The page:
Physicians reluctantly surrender practice independence

Number of hospital-employed physicians increased 75% since 2000
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While a steadfast segment of today's medical practice continues to fight for independence, the pressures to give up practice ownership are becoming increasingly prevalent.

As a recent article from American Medical News described, some doctors report mixed emotions about taking the employment route. "I was not entirely enthusiastic about coming to Aurora [Medical Group of Illinois, a hospital-owned practice]," internist Jay Monahan said. "I had been independent my whole professional life. When a problem comes up, you just cannot give an order to fix it like you used to, but when you have a regulatory beef, that's somebody else's problem. If you're ready to make that trade-off, [a physician] can probably be pretty happy."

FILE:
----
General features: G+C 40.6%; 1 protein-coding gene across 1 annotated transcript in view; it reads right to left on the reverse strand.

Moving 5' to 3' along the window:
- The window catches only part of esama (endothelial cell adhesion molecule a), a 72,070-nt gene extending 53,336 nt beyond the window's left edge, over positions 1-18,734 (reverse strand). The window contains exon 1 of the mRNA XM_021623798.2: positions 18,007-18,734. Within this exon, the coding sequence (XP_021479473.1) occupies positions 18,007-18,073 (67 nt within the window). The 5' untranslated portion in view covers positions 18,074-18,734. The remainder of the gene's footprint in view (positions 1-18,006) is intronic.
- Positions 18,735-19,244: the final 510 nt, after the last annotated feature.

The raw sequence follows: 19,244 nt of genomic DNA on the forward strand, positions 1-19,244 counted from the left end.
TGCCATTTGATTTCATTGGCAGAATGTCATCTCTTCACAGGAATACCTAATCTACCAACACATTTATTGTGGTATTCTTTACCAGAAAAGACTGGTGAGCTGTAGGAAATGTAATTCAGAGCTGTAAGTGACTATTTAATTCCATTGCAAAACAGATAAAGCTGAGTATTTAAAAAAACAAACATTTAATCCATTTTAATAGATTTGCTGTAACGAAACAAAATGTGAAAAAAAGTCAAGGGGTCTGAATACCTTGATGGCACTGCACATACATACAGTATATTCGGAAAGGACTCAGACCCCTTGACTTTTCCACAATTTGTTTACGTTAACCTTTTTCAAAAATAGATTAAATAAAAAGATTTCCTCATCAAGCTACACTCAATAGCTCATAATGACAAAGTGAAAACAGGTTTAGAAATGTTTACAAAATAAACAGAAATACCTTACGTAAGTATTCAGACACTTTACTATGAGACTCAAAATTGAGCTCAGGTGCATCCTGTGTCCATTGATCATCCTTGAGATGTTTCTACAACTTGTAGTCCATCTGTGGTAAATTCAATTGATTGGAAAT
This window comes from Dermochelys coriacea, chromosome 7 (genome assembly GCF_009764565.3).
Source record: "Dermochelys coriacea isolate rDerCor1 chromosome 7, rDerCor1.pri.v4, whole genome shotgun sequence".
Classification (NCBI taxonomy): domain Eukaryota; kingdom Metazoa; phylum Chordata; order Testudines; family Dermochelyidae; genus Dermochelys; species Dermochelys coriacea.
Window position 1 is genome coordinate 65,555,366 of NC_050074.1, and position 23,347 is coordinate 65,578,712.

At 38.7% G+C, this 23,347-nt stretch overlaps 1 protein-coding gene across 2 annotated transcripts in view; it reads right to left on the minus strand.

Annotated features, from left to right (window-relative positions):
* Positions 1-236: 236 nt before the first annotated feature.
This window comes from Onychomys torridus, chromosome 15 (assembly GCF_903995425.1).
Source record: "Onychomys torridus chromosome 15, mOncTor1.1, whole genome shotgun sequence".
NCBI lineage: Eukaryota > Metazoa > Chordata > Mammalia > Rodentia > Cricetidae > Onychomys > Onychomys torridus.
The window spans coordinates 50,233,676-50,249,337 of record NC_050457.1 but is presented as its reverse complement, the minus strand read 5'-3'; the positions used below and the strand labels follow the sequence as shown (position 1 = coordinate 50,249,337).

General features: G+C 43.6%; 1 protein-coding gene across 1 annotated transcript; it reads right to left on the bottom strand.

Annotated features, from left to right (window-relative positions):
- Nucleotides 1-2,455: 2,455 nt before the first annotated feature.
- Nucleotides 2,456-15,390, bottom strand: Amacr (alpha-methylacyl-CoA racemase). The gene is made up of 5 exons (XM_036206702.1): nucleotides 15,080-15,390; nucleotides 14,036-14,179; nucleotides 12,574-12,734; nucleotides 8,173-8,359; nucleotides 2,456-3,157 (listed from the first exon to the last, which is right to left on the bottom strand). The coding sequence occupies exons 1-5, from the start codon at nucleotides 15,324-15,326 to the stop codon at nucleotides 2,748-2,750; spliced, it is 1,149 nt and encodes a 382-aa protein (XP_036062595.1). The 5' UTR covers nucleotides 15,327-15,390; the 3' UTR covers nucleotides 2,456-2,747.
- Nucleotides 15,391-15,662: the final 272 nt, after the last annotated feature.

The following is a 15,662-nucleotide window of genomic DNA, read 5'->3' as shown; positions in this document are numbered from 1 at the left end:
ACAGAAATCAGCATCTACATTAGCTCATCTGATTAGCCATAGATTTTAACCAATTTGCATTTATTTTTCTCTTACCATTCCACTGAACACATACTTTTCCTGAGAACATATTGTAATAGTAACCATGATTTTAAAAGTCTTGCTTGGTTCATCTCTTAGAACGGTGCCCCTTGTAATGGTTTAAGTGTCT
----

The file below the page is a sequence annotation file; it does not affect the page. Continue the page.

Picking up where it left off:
Nationally, the United States has seen a nearly 75-percent increase in the number of physicians employed by hospitals since 2000, according to a recent survey from the Medical Group Management Association. Meanwhile, some states, such as Massachusetts, are already seeing employment models take over the vast majority of physician practices, the Worcester Business Journal reported, citing a March 2012 survey from the state medical society showing that 62 percent of Massachusetts physicians worked for group practices or hospitals or were considering making the switch from self-employment.

Adding to the trend, according to the newspaper, is the nation's push toward accountable care organizations, adding that larger medical groups and hospitals are better equipped to make the changes to technology and infrastructure to become ACOs than small, private practices.

Nonetheless, there are still some believers that the independent physician practice can be cost-efficient and profitable. For example, John Kelly, co-owner and physician at Grove Medical Associates in Auburn, Mass., said that practices can align in other ways, such as through independent physicians' associations, to achieve strength in numbers to help keep them afloat.

"If you're doing a good job, you can survive in private practice," said Kelly, who vice president of the Central Massachusetts Independent Physicians Association.

To learn more:
- read the article from the Worcester Business Journal
- see the story from American Medical News

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